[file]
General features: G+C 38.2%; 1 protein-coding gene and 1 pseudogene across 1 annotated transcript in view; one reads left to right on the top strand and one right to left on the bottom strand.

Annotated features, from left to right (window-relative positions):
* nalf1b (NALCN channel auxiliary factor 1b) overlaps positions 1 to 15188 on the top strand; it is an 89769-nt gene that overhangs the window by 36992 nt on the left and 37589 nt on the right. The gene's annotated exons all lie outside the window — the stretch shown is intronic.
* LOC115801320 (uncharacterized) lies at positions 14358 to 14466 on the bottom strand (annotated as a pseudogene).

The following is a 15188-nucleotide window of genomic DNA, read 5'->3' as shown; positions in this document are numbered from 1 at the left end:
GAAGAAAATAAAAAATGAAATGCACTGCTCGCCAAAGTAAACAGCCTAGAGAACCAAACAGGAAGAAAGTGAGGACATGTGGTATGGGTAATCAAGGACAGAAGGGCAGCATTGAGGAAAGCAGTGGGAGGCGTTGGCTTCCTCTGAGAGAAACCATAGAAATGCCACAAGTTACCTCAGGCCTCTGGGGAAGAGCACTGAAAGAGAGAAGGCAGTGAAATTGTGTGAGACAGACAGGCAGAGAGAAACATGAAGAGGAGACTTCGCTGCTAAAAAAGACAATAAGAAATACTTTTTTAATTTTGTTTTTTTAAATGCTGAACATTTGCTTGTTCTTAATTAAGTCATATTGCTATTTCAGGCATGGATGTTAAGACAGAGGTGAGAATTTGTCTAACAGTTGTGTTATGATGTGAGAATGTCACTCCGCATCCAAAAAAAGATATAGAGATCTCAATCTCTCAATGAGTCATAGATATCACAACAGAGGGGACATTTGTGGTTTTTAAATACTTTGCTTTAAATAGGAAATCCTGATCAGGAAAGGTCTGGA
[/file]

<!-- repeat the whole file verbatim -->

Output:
General features: G+C 38.2%; 1 protein-coding gene and 1 pseudogene across 1 annotated transcript in view; one reads left to right on the top strand and one right to left on the bottom strand.

Annotated features, from left to right (window-relative positions):
* nalf1b (NALCN channel auxiliary factor 1b) overlaps positions 1 to 15188 on the top strand; it is an 89769-nt gene that overhangs the window by 36992 nt on the left and 37589 nt on the right. The gene's annotated exons all lie outside the window — the stretch shown is intronic.
* LOC115801320 (uncharacterized) lies at positions 14358 to 14466 on the bottom strand (annotated as a pseudogene).

The following is a 15188-nucleotide window of genomic DNA, read 5'->3' as shown; positions in this document are numbered from 1 at the left end:
GAAGAAAATAAAAAATGAAATGCACTGCTCGCCAAAGTAAACAGCCTAGAGAACCAAACAGGAAGAAAGTGAGGACATGTGGTATGGGTAATCAAGGACAGAAGGGCAGCATTGAGGAAAGCAGTGGGAGGCGTTGGCTTCCTCTGAGAGAAACCATAGAAATGCCACAAGTTACCTCAGGCCTCTGGGGAAGAGCACTGAAAGAGAGAAGGCAGTGAAATTGTGTGAGACAGACAGGCAGAGAGAAACATGAAGAGGAGACTTCGCTGCTAAAAAAGACAATAAGAAATACTTTTTTAATTTTGTTTTTTTAAATGCTGAACATTTGCTTGTTCTTAATTAAGTCATATTGCTATTTCAGGCATGGATGTTAAGACAGAGGTGAGAATTTGTCTAACAGTTGTGTTATGATGTGAGAATGTCACTCCGCATCCAAAAAAAGATATAGAGATCTCAATCTCTCAATGAGTCATAGATATCACAACAGAGGGGACATTTGTGGTTTTTAAATACTTTGCTTTAAATAGGAAATCCTGATCAGGAAAGGTCTGGA